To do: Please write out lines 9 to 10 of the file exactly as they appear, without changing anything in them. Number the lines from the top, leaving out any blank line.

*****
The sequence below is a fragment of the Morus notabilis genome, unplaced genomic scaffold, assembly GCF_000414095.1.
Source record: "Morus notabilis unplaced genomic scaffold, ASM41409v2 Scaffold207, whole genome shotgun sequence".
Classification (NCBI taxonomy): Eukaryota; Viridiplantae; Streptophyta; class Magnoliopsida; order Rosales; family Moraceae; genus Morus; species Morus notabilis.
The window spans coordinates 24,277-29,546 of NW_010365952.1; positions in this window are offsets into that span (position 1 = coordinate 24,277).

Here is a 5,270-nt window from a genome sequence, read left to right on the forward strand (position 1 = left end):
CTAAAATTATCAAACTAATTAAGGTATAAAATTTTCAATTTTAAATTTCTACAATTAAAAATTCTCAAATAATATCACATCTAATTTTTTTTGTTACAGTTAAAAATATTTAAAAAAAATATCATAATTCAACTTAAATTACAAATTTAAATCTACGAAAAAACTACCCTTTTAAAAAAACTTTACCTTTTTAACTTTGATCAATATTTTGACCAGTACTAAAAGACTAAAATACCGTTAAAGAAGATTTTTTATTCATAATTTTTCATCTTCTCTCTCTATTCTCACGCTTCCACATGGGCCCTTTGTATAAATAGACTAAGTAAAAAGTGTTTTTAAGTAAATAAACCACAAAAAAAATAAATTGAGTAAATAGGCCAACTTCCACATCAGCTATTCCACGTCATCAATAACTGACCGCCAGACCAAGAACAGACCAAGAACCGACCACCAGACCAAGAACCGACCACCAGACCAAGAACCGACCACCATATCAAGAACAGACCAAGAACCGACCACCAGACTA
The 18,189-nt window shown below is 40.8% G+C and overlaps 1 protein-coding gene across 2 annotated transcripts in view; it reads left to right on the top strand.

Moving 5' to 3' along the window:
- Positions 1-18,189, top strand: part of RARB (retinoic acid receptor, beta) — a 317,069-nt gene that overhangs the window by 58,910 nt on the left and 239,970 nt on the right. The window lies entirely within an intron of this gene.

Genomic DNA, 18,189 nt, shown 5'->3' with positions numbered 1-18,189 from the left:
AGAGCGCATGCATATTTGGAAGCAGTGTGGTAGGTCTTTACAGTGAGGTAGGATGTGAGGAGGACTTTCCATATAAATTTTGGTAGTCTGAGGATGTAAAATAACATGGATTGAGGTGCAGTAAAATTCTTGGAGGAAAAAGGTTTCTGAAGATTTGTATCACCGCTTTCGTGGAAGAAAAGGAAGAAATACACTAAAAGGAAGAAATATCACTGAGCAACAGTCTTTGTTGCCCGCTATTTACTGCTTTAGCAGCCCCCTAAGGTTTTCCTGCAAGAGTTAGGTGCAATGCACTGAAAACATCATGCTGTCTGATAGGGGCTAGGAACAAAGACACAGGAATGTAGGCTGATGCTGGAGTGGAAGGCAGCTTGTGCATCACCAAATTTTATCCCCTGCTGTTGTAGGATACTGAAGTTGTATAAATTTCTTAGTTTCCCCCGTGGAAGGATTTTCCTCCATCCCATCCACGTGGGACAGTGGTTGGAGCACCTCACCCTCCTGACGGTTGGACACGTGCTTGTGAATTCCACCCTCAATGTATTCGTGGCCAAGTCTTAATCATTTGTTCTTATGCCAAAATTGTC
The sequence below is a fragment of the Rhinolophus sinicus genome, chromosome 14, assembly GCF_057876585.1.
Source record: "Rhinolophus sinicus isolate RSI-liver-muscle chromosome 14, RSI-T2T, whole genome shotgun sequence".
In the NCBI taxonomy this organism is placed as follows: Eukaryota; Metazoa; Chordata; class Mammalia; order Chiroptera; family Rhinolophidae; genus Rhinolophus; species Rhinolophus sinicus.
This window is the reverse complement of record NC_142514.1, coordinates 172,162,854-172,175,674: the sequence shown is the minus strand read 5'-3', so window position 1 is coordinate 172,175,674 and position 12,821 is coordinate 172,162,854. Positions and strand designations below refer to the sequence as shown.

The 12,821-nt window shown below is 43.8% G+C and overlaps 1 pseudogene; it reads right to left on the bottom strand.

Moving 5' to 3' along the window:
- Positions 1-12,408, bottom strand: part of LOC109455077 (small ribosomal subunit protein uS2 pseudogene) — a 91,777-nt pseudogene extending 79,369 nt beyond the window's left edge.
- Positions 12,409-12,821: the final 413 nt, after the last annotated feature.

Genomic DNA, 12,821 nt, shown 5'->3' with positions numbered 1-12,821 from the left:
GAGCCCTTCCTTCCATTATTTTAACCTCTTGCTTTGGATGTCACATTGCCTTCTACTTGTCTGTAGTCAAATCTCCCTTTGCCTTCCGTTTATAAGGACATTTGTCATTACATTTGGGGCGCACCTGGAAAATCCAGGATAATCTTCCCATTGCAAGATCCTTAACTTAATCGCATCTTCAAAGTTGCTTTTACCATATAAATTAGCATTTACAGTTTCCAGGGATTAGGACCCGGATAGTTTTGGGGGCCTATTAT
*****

- Positions 1-18,189, top strand: part of RARB (retinoic acid receptor, beta) — a 317,069-nt gene that overhangs the window by 58,910 nt on the left and 239,970 nt on the right. The window lies entirely within an intron of this gene.

Genomic DNA, 18,189 nt, shown 5'->3' with positions numbered 1-18,189 from the left: